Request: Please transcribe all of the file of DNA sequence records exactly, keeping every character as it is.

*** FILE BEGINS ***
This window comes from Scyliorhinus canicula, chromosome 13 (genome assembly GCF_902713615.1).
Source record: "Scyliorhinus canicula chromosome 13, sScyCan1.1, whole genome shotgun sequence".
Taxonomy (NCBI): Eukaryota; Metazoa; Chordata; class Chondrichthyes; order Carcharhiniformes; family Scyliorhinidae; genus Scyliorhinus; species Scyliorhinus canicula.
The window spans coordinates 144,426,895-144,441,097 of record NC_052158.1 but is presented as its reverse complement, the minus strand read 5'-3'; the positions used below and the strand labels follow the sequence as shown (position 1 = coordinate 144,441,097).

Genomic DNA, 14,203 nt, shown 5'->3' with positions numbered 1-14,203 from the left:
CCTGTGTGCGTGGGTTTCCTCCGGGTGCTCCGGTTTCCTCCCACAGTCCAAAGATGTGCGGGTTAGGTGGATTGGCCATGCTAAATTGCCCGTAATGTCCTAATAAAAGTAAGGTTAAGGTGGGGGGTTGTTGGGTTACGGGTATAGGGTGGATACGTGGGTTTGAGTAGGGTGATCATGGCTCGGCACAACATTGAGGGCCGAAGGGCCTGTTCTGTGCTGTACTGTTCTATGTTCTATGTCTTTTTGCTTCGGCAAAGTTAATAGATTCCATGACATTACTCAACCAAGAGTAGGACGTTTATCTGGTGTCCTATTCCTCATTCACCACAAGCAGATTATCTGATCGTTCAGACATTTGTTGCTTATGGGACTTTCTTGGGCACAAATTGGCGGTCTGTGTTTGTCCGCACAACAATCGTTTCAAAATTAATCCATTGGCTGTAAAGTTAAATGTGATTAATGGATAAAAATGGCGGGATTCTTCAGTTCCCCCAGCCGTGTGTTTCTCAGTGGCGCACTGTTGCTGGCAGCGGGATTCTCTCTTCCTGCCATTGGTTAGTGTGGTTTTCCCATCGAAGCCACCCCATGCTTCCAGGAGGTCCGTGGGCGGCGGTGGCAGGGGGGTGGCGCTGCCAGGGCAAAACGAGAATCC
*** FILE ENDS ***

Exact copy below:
This window comes from Scyliorhinus canicula, chromosome 13 (genome assembly GCF_902713615.1).
Source record: "Scyliorhinus canicula chromosome 13, sScyCan1.1, whole genome shotgun sequence".
Taxonomy (NCBI): Eukaryota; Metazoa; Chordata; class Chondrichthyes; order Carcharhiniformes; family Scyliorhinidae; genus Scyliorhinus; species Scyliorhinus canicula.
The window spans coordinates 144,426,895-144,441,097 of record NC_052158.1 but is presented as its reverse complement, the minus strand read 5'-3'; the positions used below and the strand labels follow the sequence as shown (position 1 = coordinate 144,441,097).

Genomic DNA, 14,203 nt, shown 5'->3' with positions numbered 1-14,203 from the left:
CCTGTGTGCGTGGGTTTCCTCCGGGTGCTCCGGTTTCCTCCCACAGTCCAAAGATGTGCGGGTTAGGTGGATTGGCCATGCTAAATTGCCCGTAATGTCCTAATAAAAGTAAGGTTAAGGTGGGGGGTTGTTGGGTTACGGGTATAGGGTGGATACGTGGGTTTGAGTAGGGTGATCATGGCTCGGCACAACATTGAGGGCCGAAGGGCCTGTTCTGTGCTGTACTGTTCTATGTTCTATGTCTTTTTGCTTCGGCAAAGTTAATAGATTCCATGACATTACTCAACCAAGAGTAGGACGTTTATCTGGTGTCCTATTCCTCATTCACCACAAGCAGATTATCTGATCGTTCAGACATTTGTTGCTTATGGGACTTTCTTGGGCACAAATTGGCGGTCTGTGTTTGTCCGCACAACAATCGTTTCAAAATTAATCCATTGGCTGTAAAGTTAAATGTGATTAATGGATAAAAATGGCGGGATTCTTCAGTTCCCCCAGCCGTGTGTTTCTCAGTGGCGCACTGTTGCTGGCAGCGGGATTCTCTCTTCCTGCCATTGGTTAGTGTGGTTTTCCCATCGAAGCCACCCCATGCTTCCAGGAGGTCCGTGGGCGGCGGTGGCAGGGGGGTGGCGCTGCCAGGGCAAAACGAGAATCC